Since the origin of the Grand Ole Opry as an institution in 1925 and the move from the Ryman Auditorium to the Opry House in 1974, countless incredible collaborations have graced the famed circle of wood that acts as the gathering place for members and guests. On the evening of Sunday, February 19th, though, the Nashville stage became home to one of the most wide-reaching and eclectic gathering of names in the building’s storied history, all in honor of the late Leslie Jordan.
The beloved actor, comedian, and singer connected with audiences through many different mediums. For some, he was the guy who made them laugh over Instagram or TikTok in the darkest hours of the pandemic; to others, he was the character actor who stole the show in Will & Grace, American Horror Story, or Call Me Kat. And to many Nashville residents and visitors to the Opry, he was a budding country music star — Jordan adored the Opry and many of its members, and before his death in October at the age of 67, even released his own album, 2021’s Company’s Comin’, co-produced with Travis Howard and Danny Myrick, local staples of the scene.
The full guest list for the tribute to a life well-lived included actors who connected with Jordan on various sets, such as Mayim Bialik, Jim Parsons, and Max Greenfield (of New Girl fame), comedian Leanne Morgan (our host and MC for the night), and many, many musicians: Eddie Vedder, Maren Morris, Tanya Tucker, Billy Strings, Ryan Hurd, Brothers Osborne, Brittney Spencer, Lukas Nelson, Jake Wesley Rogers, Ashley McBryde, Jelly Roll, Lainey Wilson, Ruby Amanfu, and more artists reported for duty, backed by a house band that featured three ACM Instrumentalist of the Year winners.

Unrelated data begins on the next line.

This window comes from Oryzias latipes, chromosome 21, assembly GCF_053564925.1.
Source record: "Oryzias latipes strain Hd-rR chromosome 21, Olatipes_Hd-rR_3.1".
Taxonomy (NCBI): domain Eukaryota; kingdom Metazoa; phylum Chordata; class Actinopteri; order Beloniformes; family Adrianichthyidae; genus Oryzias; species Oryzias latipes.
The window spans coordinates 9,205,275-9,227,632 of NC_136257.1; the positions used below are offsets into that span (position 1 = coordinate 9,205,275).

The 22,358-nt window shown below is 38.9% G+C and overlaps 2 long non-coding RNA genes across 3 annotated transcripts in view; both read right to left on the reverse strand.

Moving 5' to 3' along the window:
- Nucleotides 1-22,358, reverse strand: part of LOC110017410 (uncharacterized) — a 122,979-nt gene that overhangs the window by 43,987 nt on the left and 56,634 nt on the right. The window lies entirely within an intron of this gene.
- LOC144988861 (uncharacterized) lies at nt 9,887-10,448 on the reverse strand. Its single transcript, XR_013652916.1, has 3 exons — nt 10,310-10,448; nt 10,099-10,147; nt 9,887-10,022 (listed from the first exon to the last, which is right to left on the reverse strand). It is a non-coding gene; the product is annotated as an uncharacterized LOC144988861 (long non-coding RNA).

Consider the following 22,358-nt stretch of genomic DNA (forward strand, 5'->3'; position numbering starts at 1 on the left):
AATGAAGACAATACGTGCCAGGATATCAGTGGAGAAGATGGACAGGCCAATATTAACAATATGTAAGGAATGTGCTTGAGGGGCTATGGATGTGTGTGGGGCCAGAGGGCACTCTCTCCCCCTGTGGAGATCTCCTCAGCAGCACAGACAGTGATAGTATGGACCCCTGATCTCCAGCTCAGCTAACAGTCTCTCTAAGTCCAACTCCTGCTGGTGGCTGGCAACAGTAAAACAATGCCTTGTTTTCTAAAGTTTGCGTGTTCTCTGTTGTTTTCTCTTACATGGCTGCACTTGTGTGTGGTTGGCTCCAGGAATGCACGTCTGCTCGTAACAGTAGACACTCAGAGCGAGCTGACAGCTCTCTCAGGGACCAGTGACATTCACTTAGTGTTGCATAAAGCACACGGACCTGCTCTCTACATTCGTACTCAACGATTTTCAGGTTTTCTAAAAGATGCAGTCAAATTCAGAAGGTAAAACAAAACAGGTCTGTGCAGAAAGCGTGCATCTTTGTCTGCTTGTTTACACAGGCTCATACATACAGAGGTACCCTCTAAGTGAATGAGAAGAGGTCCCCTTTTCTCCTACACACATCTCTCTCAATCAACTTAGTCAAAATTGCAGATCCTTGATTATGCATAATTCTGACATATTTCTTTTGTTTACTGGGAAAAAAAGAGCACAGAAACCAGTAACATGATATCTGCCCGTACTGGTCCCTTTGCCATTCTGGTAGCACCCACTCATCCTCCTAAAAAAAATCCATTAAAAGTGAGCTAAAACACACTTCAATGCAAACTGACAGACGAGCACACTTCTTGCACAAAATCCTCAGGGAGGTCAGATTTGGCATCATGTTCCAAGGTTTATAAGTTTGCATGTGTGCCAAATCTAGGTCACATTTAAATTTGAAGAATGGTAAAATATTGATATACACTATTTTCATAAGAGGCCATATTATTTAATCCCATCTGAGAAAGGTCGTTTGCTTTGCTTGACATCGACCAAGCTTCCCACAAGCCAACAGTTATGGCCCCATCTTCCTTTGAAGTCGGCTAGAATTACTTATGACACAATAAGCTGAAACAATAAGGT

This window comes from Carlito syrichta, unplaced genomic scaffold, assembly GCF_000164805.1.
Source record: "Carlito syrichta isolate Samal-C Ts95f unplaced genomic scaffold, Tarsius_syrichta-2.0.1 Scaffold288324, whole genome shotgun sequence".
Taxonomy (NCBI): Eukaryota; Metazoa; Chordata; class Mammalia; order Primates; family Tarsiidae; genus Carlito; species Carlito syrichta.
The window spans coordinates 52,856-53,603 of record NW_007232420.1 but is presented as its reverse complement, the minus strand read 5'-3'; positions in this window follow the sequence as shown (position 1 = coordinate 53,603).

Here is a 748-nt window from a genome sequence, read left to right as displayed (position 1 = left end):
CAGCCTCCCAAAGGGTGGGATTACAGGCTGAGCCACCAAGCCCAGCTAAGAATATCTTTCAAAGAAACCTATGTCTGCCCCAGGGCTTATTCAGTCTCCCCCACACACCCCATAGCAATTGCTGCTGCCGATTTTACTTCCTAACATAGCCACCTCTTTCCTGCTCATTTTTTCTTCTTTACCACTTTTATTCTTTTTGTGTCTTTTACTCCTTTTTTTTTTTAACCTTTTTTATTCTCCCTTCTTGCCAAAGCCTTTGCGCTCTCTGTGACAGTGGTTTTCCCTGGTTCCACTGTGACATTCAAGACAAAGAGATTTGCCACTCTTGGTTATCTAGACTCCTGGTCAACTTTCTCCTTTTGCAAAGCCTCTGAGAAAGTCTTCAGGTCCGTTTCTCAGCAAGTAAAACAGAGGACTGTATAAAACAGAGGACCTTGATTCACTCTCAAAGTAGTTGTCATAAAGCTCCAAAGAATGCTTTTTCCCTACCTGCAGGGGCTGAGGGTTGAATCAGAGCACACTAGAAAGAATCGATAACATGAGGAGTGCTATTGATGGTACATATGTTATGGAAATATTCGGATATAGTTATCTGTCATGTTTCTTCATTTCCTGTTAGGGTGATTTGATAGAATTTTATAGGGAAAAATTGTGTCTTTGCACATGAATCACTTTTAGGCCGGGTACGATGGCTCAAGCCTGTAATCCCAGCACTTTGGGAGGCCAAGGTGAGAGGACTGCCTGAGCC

To say Leslie Jordan would have been thrilled and delighted by the turnout is an understatement — not only was the bill one of the more unique lineups in recent memory, but the crowd reflected Jordan’s ability to transcend. The sold-out crowd of local guests, fans of his television appearances, fellow members of the LGBTQ+ community, or folks just passing through who grabbed tickets to the Opry for the night (a more common occurrence than one might think) was a reflection of the man who was unapologetically himself, regardless of the space he inhabited.
The show arrived at an interesting point in Nashville’s story, too, specifically in the world of country music; the stage reflected the kind of diversity that sometimes makes it feel like the genre is moving in a positive direction, with artists of color and vocal members of the LGBTQ+ community reminding the audience that country music, at its best, is a place for everyone, as long as they have a good story to share. A pair of drag queens in attendance, coiffed and styled to the heavens, snapped photos with guests during the show’s intermission, while Tennessee lawmakers are actively working to try to pass a bill that would ban drag shows in public places.
Many of the evening’s best moments came from the kinds of artists who are still not welcomed by the mainstream in Nashville’s primary industry. Rising star Jake Wesley Rogers earned a standing ovation with a stunning performance of his track “Jacob from the Bible,” while Fancy Hagood dedicated a chill-inducing take on Vince Gill’s “Go Rest High on that Mountain” to queer people throughout the state. Brothers Osborne’s T.J. Osborne memorably came out in 2021, and the duo was received with all the warmth and hospitality Nashville does best.